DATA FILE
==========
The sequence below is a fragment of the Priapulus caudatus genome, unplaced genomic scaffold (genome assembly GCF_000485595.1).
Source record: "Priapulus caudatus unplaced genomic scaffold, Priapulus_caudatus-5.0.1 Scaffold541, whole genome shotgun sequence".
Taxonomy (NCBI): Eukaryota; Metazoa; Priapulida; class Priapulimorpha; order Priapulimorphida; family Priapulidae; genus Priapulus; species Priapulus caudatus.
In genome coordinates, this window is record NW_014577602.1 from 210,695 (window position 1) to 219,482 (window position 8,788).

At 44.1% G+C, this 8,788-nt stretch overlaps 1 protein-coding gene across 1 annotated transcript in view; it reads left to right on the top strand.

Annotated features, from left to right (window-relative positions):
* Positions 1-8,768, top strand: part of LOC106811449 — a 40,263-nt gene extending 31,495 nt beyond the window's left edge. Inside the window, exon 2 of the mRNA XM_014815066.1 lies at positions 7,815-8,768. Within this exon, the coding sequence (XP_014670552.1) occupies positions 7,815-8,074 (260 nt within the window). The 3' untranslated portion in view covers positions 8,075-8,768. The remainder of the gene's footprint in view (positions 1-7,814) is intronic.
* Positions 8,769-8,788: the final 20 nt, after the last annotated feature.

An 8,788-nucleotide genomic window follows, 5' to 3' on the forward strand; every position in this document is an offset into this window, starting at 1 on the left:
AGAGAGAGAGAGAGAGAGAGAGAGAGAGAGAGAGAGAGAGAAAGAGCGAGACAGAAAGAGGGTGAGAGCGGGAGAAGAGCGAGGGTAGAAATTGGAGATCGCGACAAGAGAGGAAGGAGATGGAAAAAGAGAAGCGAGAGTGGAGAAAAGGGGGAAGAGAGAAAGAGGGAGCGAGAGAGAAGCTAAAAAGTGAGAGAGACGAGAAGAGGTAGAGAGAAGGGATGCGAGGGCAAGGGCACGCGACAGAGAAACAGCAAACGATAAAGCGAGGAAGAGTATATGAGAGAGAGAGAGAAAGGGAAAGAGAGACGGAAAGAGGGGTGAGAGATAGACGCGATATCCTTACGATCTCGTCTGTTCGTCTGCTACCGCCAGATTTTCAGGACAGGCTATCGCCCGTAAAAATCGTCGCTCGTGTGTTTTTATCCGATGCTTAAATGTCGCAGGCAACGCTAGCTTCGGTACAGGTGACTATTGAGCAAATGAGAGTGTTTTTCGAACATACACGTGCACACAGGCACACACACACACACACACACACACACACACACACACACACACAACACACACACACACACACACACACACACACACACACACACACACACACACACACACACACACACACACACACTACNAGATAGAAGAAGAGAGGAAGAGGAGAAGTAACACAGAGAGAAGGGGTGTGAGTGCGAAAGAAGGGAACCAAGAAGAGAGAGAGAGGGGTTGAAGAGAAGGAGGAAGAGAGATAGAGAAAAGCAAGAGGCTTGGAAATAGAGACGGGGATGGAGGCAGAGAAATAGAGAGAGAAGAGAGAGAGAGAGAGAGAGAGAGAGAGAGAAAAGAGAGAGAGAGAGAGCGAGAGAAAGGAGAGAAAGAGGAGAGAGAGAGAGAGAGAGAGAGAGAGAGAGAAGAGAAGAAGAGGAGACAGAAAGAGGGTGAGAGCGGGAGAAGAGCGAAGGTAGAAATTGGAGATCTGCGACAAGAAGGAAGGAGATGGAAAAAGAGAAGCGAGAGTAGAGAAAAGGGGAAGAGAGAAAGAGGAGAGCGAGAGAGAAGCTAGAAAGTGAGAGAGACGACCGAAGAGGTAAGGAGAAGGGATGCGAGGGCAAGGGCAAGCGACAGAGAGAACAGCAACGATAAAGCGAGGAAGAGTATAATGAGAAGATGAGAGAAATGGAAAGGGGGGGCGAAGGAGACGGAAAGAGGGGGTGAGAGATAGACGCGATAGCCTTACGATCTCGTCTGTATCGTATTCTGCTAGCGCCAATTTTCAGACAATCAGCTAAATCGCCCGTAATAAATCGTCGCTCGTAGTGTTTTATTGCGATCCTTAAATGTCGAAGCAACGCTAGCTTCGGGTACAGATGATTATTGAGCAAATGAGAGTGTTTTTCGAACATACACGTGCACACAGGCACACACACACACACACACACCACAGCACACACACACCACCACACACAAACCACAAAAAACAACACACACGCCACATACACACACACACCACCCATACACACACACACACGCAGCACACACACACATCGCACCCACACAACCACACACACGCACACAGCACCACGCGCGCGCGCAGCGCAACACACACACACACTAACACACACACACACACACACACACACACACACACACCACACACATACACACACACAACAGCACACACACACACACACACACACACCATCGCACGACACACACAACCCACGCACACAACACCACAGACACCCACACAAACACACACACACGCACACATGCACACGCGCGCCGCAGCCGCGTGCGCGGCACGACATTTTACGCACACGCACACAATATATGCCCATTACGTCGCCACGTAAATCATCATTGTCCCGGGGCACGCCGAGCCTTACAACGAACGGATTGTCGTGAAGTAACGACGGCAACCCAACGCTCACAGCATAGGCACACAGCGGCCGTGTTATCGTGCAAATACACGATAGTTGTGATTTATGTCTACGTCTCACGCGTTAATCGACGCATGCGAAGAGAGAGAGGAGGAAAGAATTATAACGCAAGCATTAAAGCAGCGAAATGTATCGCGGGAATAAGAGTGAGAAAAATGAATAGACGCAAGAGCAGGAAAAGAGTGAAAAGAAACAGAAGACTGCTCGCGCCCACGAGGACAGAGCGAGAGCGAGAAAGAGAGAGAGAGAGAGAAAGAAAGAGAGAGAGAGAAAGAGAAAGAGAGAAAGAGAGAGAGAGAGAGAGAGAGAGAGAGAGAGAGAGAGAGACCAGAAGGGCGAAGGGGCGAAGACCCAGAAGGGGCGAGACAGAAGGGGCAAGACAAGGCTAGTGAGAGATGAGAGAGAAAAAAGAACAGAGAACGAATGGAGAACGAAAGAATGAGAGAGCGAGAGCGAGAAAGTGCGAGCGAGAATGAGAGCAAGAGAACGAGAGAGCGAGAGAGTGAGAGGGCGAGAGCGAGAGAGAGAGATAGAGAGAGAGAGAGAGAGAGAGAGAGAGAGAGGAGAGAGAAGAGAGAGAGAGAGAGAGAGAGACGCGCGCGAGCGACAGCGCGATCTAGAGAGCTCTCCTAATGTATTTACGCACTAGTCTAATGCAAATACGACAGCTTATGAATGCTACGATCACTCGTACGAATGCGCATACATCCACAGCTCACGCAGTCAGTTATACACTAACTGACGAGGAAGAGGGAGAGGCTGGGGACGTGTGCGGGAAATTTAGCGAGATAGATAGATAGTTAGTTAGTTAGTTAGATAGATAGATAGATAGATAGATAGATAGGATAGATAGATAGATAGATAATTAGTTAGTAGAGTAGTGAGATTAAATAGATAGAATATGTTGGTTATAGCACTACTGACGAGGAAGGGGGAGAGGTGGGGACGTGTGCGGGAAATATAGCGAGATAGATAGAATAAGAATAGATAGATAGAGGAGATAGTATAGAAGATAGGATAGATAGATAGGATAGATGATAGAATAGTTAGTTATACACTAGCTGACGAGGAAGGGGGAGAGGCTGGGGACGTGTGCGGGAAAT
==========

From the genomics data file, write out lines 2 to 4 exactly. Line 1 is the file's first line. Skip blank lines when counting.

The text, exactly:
Source record: "Priapulus caudatus unplaced genomic scaffold, Priapulus_caudatus-5.0.1 Scaffold541, whole genome shotgun sequence".
Taxonomy (NCBI): Eukaryota; Metazoa; Priapulida; class Priapulimorpha; order Priapulimorphida; family Priapulidae; genus Priapulus; species Priapulus caudatus.
In genome coordinates, this window is record NW_014577602.1 from 210,695 (window position 1) to 219,482 (window position 8,788).